and reportage from the Faroe Islands. [some images NSFW - war violence and gore] [more inside]
posted by netbros
on Jul 30, 2008 -
, as they are often known, are thought to be the oldest military marching band in the world. Starting around the 13th century, the band
accompanied the Ottoman empire troops (Janissaries
, or yeniçeri
, roughly meaning "new troops" and were comprised mostly of young men from the Balkans) into battle, spreading their music along the way and influencing western classical composers like Mozart
. [more inside]
posted by sleepy pete
on Jul 19, 2008 -
A visual description of a year in the life of a fictional Eastern European village sometime around the early twentieth century. To explore "Never Been" click and drag the story. [more inside]
posted by TimTypeZed
on May 4, 2008 -
The F117A Swan Song, the Fall of the Belgrade Embassy...and China Rising
China Matters blog offers a fascinating take on "the role that the Belgrade bombing seems to play as the creation myth of the birth of the 21st Chinese strategic military doctrine, founded on the assumption that the U.S. will unscrupulously use its military, diplomatic, and propaganda advantages not only to contain China but even to attack it when need, desire, and circumstances permit."
posted by Abiezer
on Apr 29, 2008 -
Hello to the Krilcic family. Ten years after we last saw you we are alive and well. And I hope you are. We would like to hear from you and see you. Goodbye.
In each episode of Videoletters
, two former neighbors, friends or colleagues separated by the Bosnian war exchange video messages. Since 1999, two filmmakers
have been helping people from across the former Yugoslavia find and reconnect with one another in this way, often with heart-breaking results. Watch a sample episode here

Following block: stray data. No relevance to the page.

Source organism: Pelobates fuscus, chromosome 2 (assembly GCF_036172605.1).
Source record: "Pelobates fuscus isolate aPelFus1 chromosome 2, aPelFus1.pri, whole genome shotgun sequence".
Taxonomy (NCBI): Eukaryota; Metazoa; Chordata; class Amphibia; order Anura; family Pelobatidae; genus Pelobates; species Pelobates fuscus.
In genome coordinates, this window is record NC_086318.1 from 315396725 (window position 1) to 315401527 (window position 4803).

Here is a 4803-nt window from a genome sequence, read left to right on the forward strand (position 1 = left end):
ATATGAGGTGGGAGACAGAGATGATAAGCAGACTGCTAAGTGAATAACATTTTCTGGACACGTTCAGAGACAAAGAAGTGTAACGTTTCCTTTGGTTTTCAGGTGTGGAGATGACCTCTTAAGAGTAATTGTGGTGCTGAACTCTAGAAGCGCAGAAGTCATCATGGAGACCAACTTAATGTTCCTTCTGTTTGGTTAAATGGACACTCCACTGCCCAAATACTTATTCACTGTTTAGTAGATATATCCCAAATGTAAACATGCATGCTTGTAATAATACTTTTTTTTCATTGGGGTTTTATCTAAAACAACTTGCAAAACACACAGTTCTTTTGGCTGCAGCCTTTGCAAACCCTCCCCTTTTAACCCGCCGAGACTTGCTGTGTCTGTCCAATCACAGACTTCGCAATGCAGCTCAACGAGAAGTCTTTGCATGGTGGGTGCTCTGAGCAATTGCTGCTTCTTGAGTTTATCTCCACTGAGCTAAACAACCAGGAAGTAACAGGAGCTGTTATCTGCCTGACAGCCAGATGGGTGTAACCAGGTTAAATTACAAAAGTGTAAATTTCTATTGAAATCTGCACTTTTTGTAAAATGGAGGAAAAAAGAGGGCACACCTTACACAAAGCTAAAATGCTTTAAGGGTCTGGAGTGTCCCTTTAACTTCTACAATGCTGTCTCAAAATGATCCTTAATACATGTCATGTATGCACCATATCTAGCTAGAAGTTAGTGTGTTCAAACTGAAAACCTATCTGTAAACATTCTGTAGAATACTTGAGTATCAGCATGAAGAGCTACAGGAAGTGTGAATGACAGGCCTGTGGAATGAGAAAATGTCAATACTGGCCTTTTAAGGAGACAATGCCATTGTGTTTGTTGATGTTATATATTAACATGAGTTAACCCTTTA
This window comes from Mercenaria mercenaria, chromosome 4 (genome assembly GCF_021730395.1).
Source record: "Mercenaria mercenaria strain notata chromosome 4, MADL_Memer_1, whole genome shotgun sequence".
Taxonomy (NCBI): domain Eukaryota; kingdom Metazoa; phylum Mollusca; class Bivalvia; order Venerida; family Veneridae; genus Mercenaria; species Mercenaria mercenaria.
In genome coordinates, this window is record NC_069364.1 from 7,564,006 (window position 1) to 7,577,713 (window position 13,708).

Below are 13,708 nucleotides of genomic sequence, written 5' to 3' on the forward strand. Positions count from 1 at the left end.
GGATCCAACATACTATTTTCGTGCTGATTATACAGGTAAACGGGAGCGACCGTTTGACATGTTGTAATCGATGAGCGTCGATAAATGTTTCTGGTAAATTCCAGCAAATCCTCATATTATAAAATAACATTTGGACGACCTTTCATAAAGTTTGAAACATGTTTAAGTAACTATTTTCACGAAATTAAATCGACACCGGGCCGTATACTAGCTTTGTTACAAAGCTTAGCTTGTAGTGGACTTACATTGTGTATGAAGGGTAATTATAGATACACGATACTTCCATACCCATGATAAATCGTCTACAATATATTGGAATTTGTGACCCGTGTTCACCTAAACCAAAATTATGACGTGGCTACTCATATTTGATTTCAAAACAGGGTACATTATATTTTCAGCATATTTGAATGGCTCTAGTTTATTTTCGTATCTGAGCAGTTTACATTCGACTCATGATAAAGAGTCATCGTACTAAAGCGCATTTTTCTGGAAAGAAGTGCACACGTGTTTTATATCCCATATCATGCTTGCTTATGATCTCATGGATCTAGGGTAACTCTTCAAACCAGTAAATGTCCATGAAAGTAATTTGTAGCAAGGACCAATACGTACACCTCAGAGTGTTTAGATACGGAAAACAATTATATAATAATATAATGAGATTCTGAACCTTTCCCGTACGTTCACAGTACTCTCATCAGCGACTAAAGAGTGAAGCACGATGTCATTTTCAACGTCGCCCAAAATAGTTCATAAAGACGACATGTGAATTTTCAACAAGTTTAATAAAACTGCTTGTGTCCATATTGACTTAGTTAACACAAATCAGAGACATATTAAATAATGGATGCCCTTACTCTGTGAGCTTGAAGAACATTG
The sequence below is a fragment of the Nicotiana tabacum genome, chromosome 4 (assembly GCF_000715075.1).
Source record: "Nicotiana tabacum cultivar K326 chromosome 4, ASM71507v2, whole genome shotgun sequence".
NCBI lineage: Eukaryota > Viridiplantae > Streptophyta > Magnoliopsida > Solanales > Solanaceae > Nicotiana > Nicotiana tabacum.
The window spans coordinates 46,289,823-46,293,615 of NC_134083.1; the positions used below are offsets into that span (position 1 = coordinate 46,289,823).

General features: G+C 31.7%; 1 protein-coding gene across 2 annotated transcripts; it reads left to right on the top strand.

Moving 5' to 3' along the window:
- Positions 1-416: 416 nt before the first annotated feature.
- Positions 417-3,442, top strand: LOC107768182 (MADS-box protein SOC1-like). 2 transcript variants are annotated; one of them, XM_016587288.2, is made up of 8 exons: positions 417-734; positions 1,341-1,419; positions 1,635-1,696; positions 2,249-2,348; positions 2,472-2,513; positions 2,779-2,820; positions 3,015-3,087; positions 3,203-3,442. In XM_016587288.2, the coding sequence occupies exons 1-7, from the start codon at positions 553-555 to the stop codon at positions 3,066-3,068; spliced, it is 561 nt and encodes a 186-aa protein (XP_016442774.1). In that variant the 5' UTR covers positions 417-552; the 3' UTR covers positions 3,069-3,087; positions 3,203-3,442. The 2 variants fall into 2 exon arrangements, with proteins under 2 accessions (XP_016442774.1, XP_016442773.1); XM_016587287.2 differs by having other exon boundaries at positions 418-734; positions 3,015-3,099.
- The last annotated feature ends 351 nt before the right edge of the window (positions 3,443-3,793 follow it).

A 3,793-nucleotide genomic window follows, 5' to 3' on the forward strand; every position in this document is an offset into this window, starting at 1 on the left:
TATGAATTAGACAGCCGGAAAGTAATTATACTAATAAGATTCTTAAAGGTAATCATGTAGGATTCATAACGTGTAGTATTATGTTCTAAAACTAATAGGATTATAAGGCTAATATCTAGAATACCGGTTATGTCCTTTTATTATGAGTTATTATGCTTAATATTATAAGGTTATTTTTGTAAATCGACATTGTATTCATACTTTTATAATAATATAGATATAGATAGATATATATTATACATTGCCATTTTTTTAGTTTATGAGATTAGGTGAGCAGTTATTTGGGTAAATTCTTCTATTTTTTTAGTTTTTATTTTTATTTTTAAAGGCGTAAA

about two young men, Vlada (a Serb) and Ivica (a Croat), whose families were close friends when the war began. [Bit more inside]
posted by Ljubljana
on Apr 29, 2005 -
Bosnia's horrific war memories
There were countless horrors in the wars which led to the break-up of Yugoslavia in the 1990s. A Serbian army general has now surrendered to the authorities and will go to the United Nations tribunal in The Hague to answer war crimes charges dating back to 1999. But what happens once camp guards have served their sentences?
Dragan Kolundzija (Kole) stood trial in The Hague in Holland in 1999
Dragan Kolundzija, Kole to his friends, is sitting at the bar of the Hotel Prijedor when we enter....
posted by Postroad
on Jan 30, 2005 -
Washington cuts Serbia Aid,
due to Serbian
intransigence in cooperating with the Hague war crimes tribunal
to extradite key war crimes suspects. Recently, the Serbian Parliament passed a controversial bill
which gives taxpayers money to war crimes suspects for "legal and other expenses".
In December Serbia elected a new parliament with nationalist sympathies.
Prime Minister Vojislav Kostunica has said extraditing war crimes suspects to The Hague is not one of his government's priorities.
Is this the kind of democracy the US wanted?
posted by knapah
on Mar 31, 2004 -
Serbian premier assasinated
He was shot in front of government offices at around 1300 local time, (1200 GMT).
I know some people are going to cry Newsfilter, but I believe this is worth posting.
posted by tomcosgrave
on Mar 12, 2003 -